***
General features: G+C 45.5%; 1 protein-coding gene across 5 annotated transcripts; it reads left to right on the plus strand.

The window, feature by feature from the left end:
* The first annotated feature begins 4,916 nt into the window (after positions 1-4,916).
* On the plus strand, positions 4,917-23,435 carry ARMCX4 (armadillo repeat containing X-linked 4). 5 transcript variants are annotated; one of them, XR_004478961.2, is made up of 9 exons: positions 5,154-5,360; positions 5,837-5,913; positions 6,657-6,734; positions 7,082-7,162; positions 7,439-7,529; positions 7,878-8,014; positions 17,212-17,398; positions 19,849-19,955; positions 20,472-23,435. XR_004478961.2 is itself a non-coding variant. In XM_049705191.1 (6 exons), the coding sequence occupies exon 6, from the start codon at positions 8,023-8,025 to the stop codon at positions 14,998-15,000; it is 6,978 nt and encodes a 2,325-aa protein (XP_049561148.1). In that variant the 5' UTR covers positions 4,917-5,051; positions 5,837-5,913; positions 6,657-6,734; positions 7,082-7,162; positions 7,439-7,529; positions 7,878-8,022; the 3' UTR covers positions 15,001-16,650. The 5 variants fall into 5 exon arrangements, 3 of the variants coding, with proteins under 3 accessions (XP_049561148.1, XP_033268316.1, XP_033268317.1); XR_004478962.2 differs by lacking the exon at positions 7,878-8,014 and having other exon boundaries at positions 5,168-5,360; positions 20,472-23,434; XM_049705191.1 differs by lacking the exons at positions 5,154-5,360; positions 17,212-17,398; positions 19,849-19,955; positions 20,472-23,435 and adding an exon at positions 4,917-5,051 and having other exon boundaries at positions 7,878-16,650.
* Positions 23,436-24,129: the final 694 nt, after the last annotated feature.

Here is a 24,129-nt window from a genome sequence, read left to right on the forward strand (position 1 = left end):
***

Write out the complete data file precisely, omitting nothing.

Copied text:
General features: G+C 45.5%; 1 protein-coding gene across 5 annotated transcripts; it reads left to right on the plus strand.

The window, feature by feature from the left end:
* The first annotated feature begins 4,916 nt into the window (after positions 1-4,916).
* On the plus strand, positions 4,917-23,435 carry ARMCX4 (armadillo repeat containing X-linked 4). 5 transcript variants are annotated; one of them, XR_004478961.2, is made up of 9 exons: positions 5,154-5,360; positions 5,837-5,913; positions 6,657-6,734; positions 7,082-7,162; positions 7,439-7,529; positions 7,878-8,014; positions 17,212-17,398; positions 19,849-19,955; positions 20,472-23,435. XR_004478961.2 is itself a non-coding variant. In XM_049705191.1 (6 exons), the coding sequence occupies exon 6, from the start codon at positions 8,023-8,025 to the stop codon at positions 14,998-15,000; it is 6,978 nt and encodes a 2,325-aa protein (XP_049561148.1). In that variant the 5' UTR covers positions 4,917-5,051; positions 5,837-5,913; positions 6,657-6,734; positions 7,082-7,162; positions 7,439-7,529; positions 7,878-8,022; the 3' UTR covers positions 15,001-16,650. The 5 variants fall into 5 exon arrangements, 3 of the variants coding, with proteins under 3 accessions (XP_049561148.1, XP_033268316.1, XP_033268317.1); XR_004478962.2 differs by lacking the exon at positions 7,878-8,014 and having other exon boundaries at positions 5,168-5,360; positions 20,472-23,434; XM_049705191.1 differs by lacking the exons at positions 5,154-5,360; positions 17,212-17,398; positions 19,849-19,955; positions 20,472-23,435 and adding an exon at positions 4,917-5,051 and having other exon boundaries at positions 7,878-16,650.
* Positions 23,436-24,129: the final 694 nt, after the last annotated feature.

Here is a 24,129-nt window from a genome sequence, read left to right on the forward strand (position 1 = left end):